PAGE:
According to a 2018 study conducted by the Sports & Fitness Industry Association (SFIA), a Project Play partner that provides custom data on youth participation to the Aspen Institute, 56.5 percent of American children ages 6 to 12 participated in team sports in 2017, at least on a limited basis. That same study found that 49.8 percent of children in that same age group participated in an individual sport in 2017, and 69.1 percent of that demographic participated in either a team or individual sport in 2017.

That final percentage is down a little from 2011, when 73 percent of children in that age group played a team or individual sport. This is interesting to me in that it feeds the popular idea that kids are playing less sports than before (some subscribe that to video games or computer-related activities taking over the free time of our youth).

Looking at other figures from the report, one that really stood out to me was the percentage of “kids who regularly participated in high-calorie-burning sports,” via the Aspen website. According to that SFIA study, 23.9 percent of children regularly participate in these types of activities and sports, down significantly from the 28.7 percent who participated in 2011.

So, basically — kids just aren’t getting out and “moving” like they did even seven years earlier, according to this study. Granted, studies can often be massaged into presenting statistics and figures that the person or group who designed the study desired, but this particular study looks pretty legitimate from what I can find, and the numbers seem like numbers one might expect.

In a nutshell, here’s the situation:

• We know that it’s good for people of all ages to get out and move;

• Kids are not, in fact, getting out and moving, at least in terms of participating in high-calorie-burning sports;

• Children are not participating in as many team or individual sports as before;

• The Centers for Disease Control and Prevention (CDC) said that “the percentage of children and adolescents affected by obesity has more than tripled since the 1970s. Data from 2015-2016 shows that nearly 1 in 5 school age children and young people (6 to 19 years) in the United States has obesity.”

Obesity, by the way, is more than just fodder for inane reality television programming. It’s serious business for adults, and even more so for children and adolescents. The Mayo Clinic warned that childhood obesity could lead to Type 2 diabetes, high cholesterol and blood pressure, asthma, sleep disorders, liver disease, depression, behavior and learning problems, low self-esteem and bone fractures. And it doesn’t normally just “go away” with age.

“Many obese children become obese adults, especially if one or both parents are obese,” the renowned clinic advised on its website.

Look, there is no question that it is a different world today than it was 40 years ago. Or 20 years. Or two years. If our job as parents is to truly prepare our children for the world we’ll be releasing them into one day, then we’d be failing in our responsibilities if we didn’t expose them to the technology around them. Life is hard enough — being woefully unprepared to take it on just adds to the difficulty level.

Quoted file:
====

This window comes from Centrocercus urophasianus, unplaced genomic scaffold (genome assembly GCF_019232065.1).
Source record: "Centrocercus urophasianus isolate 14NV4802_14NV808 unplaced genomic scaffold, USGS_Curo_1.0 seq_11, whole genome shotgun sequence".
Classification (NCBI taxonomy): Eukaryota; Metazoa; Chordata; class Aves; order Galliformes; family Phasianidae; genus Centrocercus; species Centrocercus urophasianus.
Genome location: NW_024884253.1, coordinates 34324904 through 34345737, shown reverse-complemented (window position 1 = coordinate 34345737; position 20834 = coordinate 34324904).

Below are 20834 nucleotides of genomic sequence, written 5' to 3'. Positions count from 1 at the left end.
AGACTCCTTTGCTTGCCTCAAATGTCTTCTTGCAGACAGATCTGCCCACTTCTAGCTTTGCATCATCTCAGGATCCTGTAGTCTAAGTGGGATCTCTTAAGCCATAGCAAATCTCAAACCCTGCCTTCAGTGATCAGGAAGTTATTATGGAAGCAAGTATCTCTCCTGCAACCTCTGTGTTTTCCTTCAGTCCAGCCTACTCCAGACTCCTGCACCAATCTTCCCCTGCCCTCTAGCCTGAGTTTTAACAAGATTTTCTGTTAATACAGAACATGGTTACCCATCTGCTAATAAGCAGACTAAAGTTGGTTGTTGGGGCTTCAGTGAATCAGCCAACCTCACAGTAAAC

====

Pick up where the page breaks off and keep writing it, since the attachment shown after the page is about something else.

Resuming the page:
But so does poor health. And laziness.

Of course, the list of benefits of playing sports or getting outside and playing goes further than preventing obesity. Just playing face-to-face with other kids can develop critical social skills and teach about solving problems. Being on a team can help with working with others, reaching for shared goals and being accountable to others. Playing individual sports (think tennis or golf, amongst others) can help young people learn to face challenges head-on and truly learn to compete.

With the weather finally warming up and the action resuming at Lower Sussex and Millsboro Little Leagues — along with River Soccer, the schools and other tremendous sporting locales across our community — it’s a great time to make sure our kids are getting outside and taking advantage of all the opportunities available to, well, play.

Look, sports isn’t everybody’s cup of tea, and I certainly get that. It was a huge part of my life growing up, and the way I got to be friends with some of the people I’m still friends with today. It taught me equally how to fail and succeed, how to focus on the details if I wanted to get better and that nothing feels grander inside than earning something through hard work and perseverence.

But maybe it’s dance that gets your kid moving. Or nature walks. Or playing cops-and-robbers. Or, frankly, whatever. The weather is finally cooperating, and there can’t be any more excuses. Not for our kids. Not for ourselves. Not for our parents and grandparents.

Social media is fun. Streaming shows is addictive, and often awesome. The Internet can basically transport us wherever we need to go, and all of that is great.

But it’s time for us to shine now. Spring is finally here.

Executive Editor

Darin is a native of Washington, D.C, and studied journalism at Temple University. He is a combat-veteran Marine, and has worked as a reporter and editor throughout the country. He is married and has one daughter, who doubles as his harshest critic.